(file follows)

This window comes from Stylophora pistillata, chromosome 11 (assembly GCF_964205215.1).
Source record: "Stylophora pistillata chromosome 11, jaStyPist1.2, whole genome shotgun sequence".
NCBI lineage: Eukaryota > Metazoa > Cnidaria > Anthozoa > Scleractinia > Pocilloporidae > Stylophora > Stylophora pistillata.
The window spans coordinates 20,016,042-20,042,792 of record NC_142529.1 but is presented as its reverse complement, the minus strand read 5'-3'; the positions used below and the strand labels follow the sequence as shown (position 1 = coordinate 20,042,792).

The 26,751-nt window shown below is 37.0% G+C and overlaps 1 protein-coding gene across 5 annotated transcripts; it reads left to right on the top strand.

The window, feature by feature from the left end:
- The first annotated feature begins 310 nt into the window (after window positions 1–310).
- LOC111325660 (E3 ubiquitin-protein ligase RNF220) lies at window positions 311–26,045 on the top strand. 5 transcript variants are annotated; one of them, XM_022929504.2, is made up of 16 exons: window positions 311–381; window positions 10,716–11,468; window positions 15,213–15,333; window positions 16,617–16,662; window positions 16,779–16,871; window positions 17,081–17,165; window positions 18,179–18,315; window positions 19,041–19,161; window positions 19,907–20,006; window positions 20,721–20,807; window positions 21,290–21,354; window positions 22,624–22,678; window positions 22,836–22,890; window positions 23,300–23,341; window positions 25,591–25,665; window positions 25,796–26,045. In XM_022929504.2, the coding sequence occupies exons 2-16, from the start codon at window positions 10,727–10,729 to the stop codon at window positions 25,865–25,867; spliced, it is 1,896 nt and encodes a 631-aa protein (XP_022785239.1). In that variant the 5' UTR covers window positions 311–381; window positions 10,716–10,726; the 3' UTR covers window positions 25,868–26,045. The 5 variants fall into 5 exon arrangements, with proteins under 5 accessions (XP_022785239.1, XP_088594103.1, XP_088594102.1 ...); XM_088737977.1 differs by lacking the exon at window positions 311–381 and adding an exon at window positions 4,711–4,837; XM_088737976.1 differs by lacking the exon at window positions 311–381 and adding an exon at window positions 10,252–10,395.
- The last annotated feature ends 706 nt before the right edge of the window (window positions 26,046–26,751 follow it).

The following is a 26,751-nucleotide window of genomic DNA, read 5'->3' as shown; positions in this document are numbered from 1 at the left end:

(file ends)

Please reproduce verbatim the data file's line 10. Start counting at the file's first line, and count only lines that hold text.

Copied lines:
The following is a 26,751-nucleotide window of genomic DNA, read 5'->3' as shown; positions in this document are numbered from 1 at the left end: